The effects, then, are at least twofold. First, the self is totally and completely overwhelmed, as if by floodwaters, by the guilt and responsibility towards the Other. He says this quite clearly, “unlimited and incessantly growing” and “does not diminish but grows by its fulfillment.” This guilt is like fire, which perpetuates itself the longer it burns, spreading itself farther and wider. One might ask in what sense this occurs in the individual, who, presumably is already “completely” guilty in the face of the Other, and how the guilt can in any sense “incessantly grow.” This is not, however, Levinas’ burden, and he instead seeks to show the all-encompassing sense of the guilt.

Secondly, there is a sense of death and judgment from this guilt. “The goodness demanded by this judgment and its accusation of my guilt call me forth to a justice without end beyond the universal justice of a well-ordered world.” The justice is everlasting, and apparently, beyond anything we here can comprehend.[12] It is a “judgment of the infinite.” Accompanying this judgment is a notion of death, which parries itself between the self and the Other. Of special importance is to note that it is the Other which judges me.

___________________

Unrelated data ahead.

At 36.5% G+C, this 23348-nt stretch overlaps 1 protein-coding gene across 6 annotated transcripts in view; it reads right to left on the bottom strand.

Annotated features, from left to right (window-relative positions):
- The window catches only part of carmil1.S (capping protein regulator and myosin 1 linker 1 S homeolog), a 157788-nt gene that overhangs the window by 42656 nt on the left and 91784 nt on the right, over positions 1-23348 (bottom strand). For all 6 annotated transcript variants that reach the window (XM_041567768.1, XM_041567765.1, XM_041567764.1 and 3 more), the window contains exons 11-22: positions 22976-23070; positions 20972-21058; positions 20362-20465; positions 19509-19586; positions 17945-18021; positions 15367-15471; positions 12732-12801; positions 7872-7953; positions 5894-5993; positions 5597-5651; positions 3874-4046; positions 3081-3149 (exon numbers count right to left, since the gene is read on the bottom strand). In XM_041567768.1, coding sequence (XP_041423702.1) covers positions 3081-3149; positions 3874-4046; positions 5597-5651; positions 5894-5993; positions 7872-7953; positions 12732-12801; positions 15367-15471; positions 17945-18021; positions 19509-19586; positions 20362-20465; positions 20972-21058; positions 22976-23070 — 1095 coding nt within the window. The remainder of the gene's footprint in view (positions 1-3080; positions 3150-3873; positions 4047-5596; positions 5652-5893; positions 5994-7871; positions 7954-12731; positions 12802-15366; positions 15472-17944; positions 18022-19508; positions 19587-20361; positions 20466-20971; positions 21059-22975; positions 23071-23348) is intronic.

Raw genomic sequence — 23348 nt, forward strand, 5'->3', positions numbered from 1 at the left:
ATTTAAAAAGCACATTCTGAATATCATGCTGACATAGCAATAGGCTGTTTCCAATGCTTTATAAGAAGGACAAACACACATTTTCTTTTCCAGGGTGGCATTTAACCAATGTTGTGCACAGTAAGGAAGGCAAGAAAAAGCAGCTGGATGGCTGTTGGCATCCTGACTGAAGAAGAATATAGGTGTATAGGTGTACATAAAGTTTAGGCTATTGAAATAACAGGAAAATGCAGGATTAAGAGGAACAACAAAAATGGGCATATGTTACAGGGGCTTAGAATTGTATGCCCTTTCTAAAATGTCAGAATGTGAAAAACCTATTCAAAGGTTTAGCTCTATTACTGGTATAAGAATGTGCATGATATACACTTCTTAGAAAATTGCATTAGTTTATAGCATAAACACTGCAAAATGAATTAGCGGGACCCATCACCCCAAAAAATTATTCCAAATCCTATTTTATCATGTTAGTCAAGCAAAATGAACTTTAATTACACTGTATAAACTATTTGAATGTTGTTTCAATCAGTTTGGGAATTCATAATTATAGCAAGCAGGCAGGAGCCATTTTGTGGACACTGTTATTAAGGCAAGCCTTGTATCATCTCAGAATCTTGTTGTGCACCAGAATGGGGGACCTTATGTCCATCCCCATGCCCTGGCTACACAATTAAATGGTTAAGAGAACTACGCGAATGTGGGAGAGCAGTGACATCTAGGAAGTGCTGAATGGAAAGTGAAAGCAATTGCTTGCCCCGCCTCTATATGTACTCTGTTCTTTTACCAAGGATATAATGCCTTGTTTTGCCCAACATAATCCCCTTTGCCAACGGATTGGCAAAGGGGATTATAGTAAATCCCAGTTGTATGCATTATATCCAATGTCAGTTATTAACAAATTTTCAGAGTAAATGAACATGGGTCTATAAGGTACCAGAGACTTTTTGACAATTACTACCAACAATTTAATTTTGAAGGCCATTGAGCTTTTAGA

Next time, we will deal with how Levinas employs shame.

__________________________________
Footnotes

[1]M. Fossum & M. Mason “Facing Shame” Healing the Shame that Binds You ed Bradshaw, John (Deerfield Beach, FL: Health Communications, Inc. 1988). Back

[2]Freud, Sigmund Civilization and Its Discontents trans. J. Strachey, Standard Edition of the Complete Psychological Works, Vol. XXI (London: The Hogarth Press and the Institute of Psycho-analysis, 1961 [1st German ed. 1930]) p. 124. Back

[3]Levinas, Emmanuel Basic Philosophical Writings ed. A. Peperzak, S. Critchley, R. Bernasconi (Indiana University Press, 1996) p.18. Back

[4]Levinas, BPW p.144. Notice that Dostoyevsky says “before everyone.” It is a social, relational guilt that Dostoyevsky champions here. Back

[5]Peperzak, Adriaan To The Other (Purdue University, 1993) p. 103. Back